Since August 2011, stock prices have been behaving in a very orderly manner.
By that, we mean that the relationship between average stock prices and their underlying dividends per share have been very closely coupled during the period from August 2011 to the present. So much so that a simple power law may be used to describe the relationship between the two, with a normal bell-curve distribution describing the variation of each month's data since with respect to the mean trend power curve.
Speaking of which, we've been playing around with how to automate our ability to visualize that pattern, which we've shown in the chart below, where we've shown the average for April 2012 through 20 April 2012. Although those lines may look like they're straight, they're really curves that are bending upward (with just eight data points, things still look linear, even though they're very much not so!)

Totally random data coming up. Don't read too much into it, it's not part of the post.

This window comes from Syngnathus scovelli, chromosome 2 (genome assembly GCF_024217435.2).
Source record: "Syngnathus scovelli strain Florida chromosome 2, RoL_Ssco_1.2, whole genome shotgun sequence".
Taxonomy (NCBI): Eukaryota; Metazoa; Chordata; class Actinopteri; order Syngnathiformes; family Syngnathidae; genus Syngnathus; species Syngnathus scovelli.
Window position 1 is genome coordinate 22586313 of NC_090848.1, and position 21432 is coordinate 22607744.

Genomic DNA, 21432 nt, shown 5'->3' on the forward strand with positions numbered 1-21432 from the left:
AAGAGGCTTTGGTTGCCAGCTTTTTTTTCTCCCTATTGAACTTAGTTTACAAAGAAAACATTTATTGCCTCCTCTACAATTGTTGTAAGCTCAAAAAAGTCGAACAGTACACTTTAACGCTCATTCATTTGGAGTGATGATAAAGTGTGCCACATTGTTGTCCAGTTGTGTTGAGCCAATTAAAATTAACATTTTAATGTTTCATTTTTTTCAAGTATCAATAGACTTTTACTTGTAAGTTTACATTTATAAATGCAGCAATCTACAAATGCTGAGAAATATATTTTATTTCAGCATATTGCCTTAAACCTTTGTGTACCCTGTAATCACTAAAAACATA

In the chart above, the formula in the top left corner describes the power law relationship between average stock prices for the S&P 500 and their underlying dividends per share. Meanwhile, the statistical equilibrium/control chart-inspired lines represent the number of standard deviations (shown in the bottom right corner) either above or below the S&P 500's current trajectory and describe the typical variation we see in stock prices with respect to their average trajectory, at least while the market continues to behave in such an orderly manner.
Political Calculations is a site that develops, applies and presents both established and cutting edge theory to the topics of investing, business and economics.
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